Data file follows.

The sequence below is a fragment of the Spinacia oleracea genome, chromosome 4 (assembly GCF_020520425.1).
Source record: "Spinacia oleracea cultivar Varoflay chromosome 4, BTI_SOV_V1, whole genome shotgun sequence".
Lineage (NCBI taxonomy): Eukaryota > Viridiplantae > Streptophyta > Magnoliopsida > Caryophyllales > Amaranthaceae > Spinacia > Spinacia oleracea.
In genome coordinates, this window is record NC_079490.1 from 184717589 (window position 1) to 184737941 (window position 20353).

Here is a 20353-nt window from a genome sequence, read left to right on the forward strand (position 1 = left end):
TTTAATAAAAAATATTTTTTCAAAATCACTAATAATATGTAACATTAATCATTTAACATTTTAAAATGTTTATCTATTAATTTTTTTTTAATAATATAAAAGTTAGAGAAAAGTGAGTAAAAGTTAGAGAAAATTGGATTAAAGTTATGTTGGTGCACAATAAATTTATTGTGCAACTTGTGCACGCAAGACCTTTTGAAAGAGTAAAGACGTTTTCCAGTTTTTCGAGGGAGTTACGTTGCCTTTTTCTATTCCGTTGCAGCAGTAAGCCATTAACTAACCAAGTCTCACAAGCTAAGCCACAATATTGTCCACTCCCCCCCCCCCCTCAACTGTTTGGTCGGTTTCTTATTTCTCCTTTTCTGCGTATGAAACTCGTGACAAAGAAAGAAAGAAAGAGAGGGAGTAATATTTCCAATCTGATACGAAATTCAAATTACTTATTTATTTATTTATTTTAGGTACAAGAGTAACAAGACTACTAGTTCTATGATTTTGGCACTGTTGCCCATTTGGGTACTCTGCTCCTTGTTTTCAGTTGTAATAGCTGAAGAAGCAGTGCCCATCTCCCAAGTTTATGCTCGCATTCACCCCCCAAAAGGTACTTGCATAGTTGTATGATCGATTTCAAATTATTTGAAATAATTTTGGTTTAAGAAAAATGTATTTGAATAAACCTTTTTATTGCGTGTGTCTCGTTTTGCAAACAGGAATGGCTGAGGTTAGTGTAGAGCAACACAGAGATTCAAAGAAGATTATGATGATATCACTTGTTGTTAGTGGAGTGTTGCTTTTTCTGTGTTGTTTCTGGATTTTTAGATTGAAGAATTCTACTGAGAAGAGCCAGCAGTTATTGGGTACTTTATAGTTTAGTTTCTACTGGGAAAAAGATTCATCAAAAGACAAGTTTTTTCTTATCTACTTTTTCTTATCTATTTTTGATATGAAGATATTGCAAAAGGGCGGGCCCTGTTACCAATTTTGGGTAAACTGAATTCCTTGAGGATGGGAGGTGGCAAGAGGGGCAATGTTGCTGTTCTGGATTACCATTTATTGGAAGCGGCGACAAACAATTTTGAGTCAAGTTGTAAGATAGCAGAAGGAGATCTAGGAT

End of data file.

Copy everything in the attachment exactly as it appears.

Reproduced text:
The sequence below is a fragment of the Spinacia oleracea genome, chromosome 4 (assembly GCF_020520425.1).
Source record: "Spinacia oleracea cultivar Varoflay chromosome 4, BTI_SOV_V1, whole genome shotgun sequence".
Lineage (NCBI taxonomy): Eukaryota > Viridiplantae > Streptophyta > Magnoliopsida > Caryophyllales > Amaranthaceae > Spinacia > Spinacia oleracea.
In genome coordinates, this window is record NC_079490.1 from 184717589 (window position 1) to 184737941 (window position 20353).

Here is a 20353-nt window from a genome sequence, read left to right on the forward strand (position 1 = left end):
TTTAATAAAAAATATTTTTTCAAAATCACTAATAATATGTAACATTAATCATTTAACATTTTAAAATGTTTATCTATTAATTTTTTTTTAATAATATAAAAGTTAGAGAAAAGTGAGTAAAAGTTAGAGAAAATTGGATTAAAGTTATGTTGGTGCACAATAAATTTATTGTGCAACTTGTGCACGCAAGACCTTTTGAAAGAGTAAAGACGTTTTCCAGTTTTTCGAGGGAGTTACGTTGCCTTTTTCTATTCCGTTGCAGCAGTAAGCCATTAACTAACCAAGTCTCACAAGCTAAGCCACAATATTGTCCACTCCCCCCCCCCCCTCAACTGTTTGGTCGGTTTCTTATTTCTCCTTTTCTGCGTATGAAACTCGTGACAAAGAAAGAAAGAAAGAGAGGGAGTAATATTTCCAATCTGATACGAAATTCAAATTACTTATTTATTTATTTATTTTAGGTACAAGAGTAACAAGACTACTAGTTCTATGATTTTGGCACTGTTGCCCATTTGGGTACTCTGCTCCTTGTTTTCAGTTGTAATAGCTGAAGAAGCAGTGCCCATCTCCCAAGTTTATGCTCGCATTCACCCCCCAAAAGGTACTTGCATAGTTGTATGATCGATTTCAAATTATTTGAAATAATTTTGGTTTAAGAAAAATGTATTTGAATAAACCTTTTTATTGCGTGTGTCTCGTTTTGCAAACAGGAATGGCTGAGGTTAGTGTAGAGCAACACAGAGATTCAAAGAAGATTATGATGATATCACTTGTTGTTAGTGGAGTGTTGCTTTTTCTGTGTTGTTTCTGGATTTTTAGATTGAAGAATTCTACTGAGAAGAGCCAGCAGTTATTGGGTACTTTATAGTTTAGTTTCTACTGGGAAAAAGATTCATCAAAAGACAAGTTTTTTCTTATCTACTTTTTCTTATCTATTTTTGATATGAAGATATTGCAAAAGGGCGGGCCCTGTTACCAATTTTGGGTAAACTGAATTCCTTGAGGATGGGAGGTGGCAAGAGGGGCAATGTTGCTGTTCTGGATTACCATTTATTGGAAGCGGCGACAAACAATTTTGAGTCAAGTTGTAAGATAGCAGAAGGAGATCTAGGAT